Wednesday, 7 November 2012

Vocational Training: Whose job is it, anyway?

Raj Kishore Satnami is from the Kendrapada district in coastal Orissa, from where a large number of youngsters migrate to Delhi and Gurgaon to work as plumbers. He too is one of them. He has never been formally trained as a plumber, just picked up the skill on the job, working as an apprentice with a senior plumber. Raj has rarely felt the need for any formal training in his vocation.

In early 2008, when the world was waking up to economic recession in the US, the Government of India had a wake-up call. Somewhere, someone in the corroded corridors of power realized that the Indian economy was ailing from - among other things - a serious Skills crisis. As terms such as "Unemployable" and "Skills Gap" found their way into the national HR lexicon, the expected reaction of the government was the formation of the Prime Minister's National Council of Skills Development, comprising senior cabinet ministers and industry stalwarts. The mandate of the council was "Coordinated Action for Skills Development and the setting up of the National Skills Development Corporation (NSDC)."

In quick time, the NSDC was set up and assumed the role of a facilitator in Skills Development, with active involvement of the private sector. A target was announced - a total of 500 million people (that's over 40% of the current population of India) will have to be "skilled or upskilled" by 2022, of which NSDC would "contribute significantly" to about 30 percent or 150 million people. Set up as a not-for-profit company, the NSDC is a unique PPP initiative in which the government has a 49% stake while the private sector has the remaining 51%. Interestingly, NSDC has been established by the Ministry of Finance and not by the MHRD, even though its raison d'etre is Human Resource Development. More interestingly, NSDC has chosen to provide loans as opposed to grants to its implementing partners - which means that these partners, on whose shoulders lies the onerous task of skilling (yes, SKILL is increasingly being used as a verb!) the 150 million, have to repay the money to NSDC at a future date. Which means that these partners have to not just skill the 150 mn, but do so at a profit.

Therein lies the rub. It doesn't take a genius to understand that the vast majority of the 500 million (by the way, from where did the GoI conjure this number? No one really seems to know!) whose skills have to developed would lie at the base of the pyramid, or close to it. Some would say, even under the pyramid. So how does one go about creating a profitable enterprise out of Skill Development, knowing that most of the "customers" would not have the ability to pay for the services?

In order to reach out to the large numbers, NSDC has understandably been selective in choosing its partners. So on its list are some really large corporate players such as Centum Learning (belonging to the Bharti group), NIIT Yuva Jyoti, Future Sharp Skills Ltd. (a Future Group company), and IL&FS Skills Development. Of these, NIIT and Future have committed to training 7 million people each over the next ten years, while IL&FS has a more modest target of 1.95 million. Centum seems to be the big daddy, with a target of 11.57 million. Which means, Centum will be training, on an average, close to a staggering 100,000 people every month, for the next 120 months!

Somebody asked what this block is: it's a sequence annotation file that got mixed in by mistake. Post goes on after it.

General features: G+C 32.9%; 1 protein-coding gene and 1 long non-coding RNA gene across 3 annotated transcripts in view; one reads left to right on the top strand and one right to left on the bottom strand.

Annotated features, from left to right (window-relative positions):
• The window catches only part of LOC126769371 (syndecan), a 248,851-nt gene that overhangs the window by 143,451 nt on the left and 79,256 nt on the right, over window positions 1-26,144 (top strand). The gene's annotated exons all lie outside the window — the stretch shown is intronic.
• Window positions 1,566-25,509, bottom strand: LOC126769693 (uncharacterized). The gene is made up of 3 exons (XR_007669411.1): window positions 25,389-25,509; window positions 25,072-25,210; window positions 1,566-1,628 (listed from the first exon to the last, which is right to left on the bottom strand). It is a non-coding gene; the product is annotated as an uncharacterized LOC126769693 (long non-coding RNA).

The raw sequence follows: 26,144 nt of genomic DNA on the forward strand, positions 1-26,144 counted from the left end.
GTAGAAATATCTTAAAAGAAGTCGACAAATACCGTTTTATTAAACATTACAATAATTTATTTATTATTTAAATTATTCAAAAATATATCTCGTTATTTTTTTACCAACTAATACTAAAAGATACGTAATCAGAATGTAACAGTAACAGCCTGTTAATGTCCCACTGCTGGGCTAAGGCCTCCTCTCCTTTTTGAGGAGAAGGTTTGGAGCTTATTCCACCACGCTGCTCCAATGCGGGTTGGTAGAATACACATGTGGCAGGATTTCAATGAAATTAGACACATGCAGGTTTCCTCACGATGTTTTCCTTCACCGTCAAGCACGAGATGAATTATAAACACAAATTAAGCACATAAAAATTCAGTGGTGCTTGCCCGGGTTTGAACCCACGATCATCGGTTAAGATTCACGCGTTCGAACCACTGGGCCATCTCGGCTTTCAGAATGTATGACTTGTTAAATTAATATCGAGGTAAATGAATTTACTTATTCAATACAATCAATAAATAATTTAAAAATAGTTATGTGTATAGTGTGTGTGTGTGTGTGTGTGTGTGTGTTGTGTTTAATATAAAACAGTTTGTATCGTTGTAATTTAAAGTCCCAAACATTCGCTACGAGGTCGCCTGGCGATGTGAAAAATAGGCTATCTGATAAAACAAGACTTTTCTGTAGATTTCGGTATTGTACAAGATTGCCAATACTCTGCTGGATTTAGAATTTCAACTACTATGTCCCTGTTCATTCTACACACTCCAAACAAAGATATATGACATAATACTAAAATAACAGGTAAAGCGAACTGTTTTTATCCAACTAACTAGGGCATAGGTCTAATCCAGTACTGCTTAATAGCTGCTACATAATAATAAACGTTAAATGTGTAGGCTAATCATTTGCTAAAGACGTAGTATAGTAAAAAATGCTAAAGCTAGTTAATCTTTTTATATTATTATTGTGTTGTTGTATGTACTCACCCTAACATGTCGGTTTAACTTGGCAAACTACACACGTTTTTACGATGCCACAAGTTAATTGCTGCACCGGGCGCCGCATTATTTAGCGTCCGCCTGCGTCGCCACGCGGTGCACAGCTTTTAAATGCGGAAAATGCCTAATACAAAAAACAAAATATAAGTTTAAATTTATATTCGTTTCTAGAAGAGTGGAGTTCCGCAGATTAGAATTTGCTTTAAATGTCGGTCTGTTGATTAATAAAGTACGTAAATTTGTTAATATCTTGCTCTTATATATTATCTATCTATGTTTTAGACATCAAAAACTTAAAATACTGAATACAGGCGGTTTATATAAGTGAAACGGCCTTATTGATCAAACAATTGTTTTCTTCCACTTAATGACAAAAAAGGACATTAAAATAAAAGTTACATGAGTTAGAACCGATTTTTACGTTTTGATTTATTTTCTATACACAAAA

Those of us who've been in the social sector for a while know how deceptive numbers can be in implementing development projects. Working on a large scale is almost always at loggerheads with providing good quality on the ground. I am yet to come across a single example of an organization having managed to deliver quality at a large scale consistently over several years. In fact, the Vocational Training sector today brings to me a huge sense of déjà vu, as I'm reminded of the time when I came into the sector exactly ten years ago. At that time, Primary Education was in the limelight, with Sarva Shiksha Abhiyan pumping in crores of rupees into the sector. And all this money was spent on ensuring enrollment of children in schools - chasing the numbers - with scant regard for quality of education. Today, ten years down, there are more children in government schools, for sure. But the fact that their learning is nowhere near acceptable standards is well chronicled (including in this blog); in fact, because of the surge in numbers, the overall quality of education in government schools has almost certainly dipped in the last decade. I can clearly see this happening in the Vocational Training sector too - by the time we reach 2022, the government would make claims to having skilled the millions, but would these skilled people really be any better than what they were earlier?

We at Edulever have spent the last three years looking at the VT sector with our eyes and ears firmly on the ground. We realize that Vocational Training is by no means a simplistic task - there is no automation here, no assembly line to manufacture finished products. The task of developing the skill of one individual requires a set of complex activities - mobilization, selection, training, counselling, placement, and follow-up. Even if any one of these activities is not done well, the Skill Development model can fall flat. And there are hardly any benchmarks around, not in India at least. The ones that exist are in other countries, with a completely different milieu. Yet, NSDC has been actively courting Germany, Australia, and others to provide examples to emulate. At a recent public function, the NSDC chief proclaimed that Australian experts should be brought in to train plumbers in India. Hallelujah!        

We eagerly await the day when the Australian expert will "skill" Raj Kishore, our plumber from Kendrapada.